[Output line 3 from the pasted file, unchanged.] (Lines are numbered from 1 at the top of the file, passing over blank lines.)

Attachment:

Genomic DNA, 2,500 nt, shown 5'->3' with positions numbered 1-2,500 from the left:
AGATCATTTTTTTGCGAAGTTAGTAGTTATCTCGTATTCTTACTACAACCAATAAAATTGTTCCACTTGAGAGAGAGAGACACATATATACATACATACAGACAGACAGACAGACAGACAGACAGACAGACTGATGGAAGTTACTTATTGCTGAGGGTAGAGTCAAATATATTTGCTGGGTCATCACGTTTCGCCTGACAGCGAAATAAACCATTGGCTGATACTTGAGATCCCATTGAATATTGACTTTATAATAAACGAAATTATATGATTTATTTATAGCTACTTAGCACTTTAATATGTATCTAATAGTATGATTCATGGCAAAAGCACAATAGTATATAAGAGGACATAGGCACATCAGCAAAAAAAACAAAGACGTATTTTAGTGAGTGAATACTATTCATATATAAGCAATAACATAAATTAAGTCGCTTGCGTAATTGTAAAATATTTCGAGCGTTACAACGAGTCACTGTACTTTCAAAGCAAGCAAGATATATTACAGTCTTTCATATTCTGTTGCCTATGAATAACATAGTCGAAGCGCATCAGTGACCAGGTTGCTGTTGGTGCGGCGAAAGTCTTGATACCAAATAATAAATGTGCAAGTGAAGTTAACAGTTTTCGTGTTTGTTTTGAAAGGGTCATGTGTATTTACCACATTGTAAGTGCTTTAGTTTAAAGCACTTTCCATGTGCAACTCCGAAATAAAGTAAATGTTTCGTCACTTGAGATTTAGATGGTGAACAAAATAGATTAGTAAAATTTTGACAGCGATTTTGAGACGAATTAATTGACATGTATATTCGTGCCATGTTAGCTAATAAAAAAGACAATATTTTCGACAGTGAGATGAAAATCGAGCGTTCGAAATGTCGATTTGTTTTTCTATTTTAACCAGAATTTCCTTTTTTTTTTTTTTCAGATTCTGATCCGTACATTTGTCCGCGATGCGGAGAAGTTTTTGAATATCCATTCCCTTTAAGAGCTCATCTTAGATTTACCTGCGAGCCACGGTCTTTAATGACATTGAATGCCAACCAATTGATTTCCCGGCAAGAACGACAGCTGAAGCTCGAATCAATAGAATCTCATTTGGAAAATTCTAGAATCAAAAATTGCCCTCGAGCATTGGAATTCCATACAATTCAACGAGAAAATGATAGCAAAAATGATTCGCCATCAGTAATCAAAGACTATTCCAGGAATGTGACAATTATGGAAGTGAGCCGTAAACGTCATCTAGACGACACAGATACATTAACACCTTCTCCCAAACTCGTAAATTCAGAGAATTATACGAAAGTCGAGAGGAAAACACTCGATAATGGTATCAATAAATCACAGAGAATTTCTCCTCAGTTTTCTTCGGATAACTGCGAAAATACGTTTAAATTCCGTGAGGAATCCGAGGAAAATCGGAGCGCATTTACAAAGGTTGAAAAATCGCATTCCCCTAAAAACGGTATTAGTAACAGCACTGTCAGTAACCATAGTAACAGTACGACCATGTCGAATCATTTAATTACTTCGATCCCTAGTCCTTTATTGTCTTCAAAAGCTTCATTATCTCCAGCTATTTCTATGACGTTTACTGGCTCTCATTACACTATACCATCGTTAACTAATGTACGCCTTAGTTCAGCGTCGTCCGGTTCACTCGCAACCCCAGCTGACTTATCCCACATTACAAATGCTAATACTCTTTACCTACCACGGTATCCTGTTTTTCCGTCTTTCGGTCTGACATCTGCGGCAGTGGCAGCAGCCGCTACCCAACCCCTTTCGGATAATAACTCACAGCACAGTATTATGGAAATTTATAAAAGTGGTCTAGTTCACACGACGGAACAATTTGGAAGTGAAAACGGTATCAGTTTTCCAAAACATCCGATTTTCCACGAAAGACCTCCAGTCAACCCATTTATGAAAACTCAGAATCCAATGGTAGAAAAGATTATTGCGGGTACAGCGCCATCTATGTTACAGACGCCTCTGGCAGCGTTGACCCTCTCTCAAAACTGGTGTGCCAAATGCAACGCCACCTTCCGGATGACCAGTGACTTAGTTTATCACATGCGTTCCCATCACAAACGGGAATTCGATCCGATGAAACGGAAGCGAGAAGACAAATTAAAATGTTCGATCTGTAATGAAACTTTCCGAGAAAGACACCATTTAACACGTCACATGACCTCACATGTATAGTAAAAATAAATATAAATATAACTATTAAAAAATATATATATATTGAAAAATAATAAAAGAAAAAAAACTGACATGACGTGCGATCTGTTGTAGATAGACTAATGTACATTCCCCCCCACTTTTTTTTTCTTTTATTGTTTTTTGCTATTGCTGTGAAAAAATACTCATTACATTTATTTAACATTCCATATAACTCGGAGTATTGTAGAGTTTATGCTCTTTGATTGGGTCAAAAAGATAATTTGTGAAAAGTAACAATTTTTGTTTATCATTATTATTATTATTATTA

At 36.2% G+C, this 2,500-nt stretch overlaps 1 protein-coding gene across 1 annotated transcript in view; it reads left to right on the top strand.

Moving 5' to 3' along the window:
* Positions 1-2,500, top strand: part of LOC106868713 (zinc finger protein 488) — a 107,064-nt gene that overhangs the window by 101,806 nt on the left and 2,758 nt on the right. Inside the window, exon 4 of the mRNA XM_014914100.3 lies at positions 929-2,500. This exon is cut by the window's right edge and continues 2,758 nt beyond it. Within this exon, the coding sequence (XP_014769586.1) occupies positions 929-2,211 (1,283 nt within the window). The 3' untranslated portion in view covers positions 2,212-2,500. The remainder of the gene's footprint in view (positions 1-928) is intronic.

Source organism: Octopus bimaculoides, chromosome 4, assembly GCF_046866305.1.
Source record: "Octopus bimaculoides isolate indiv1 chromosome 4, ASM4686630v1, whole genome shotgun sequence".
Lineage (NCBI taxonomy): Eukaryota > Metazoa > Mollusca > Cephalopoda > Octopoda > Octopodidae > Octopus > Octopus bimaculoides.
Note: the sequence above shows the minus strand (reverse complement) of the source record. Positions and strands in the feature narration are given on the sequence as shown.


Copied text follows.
At 36.2% G+C, this 2,500-nt stretch overlaps 1 protein-coding gene across 1 annotated transcript in view; it reads left to right on the top strand.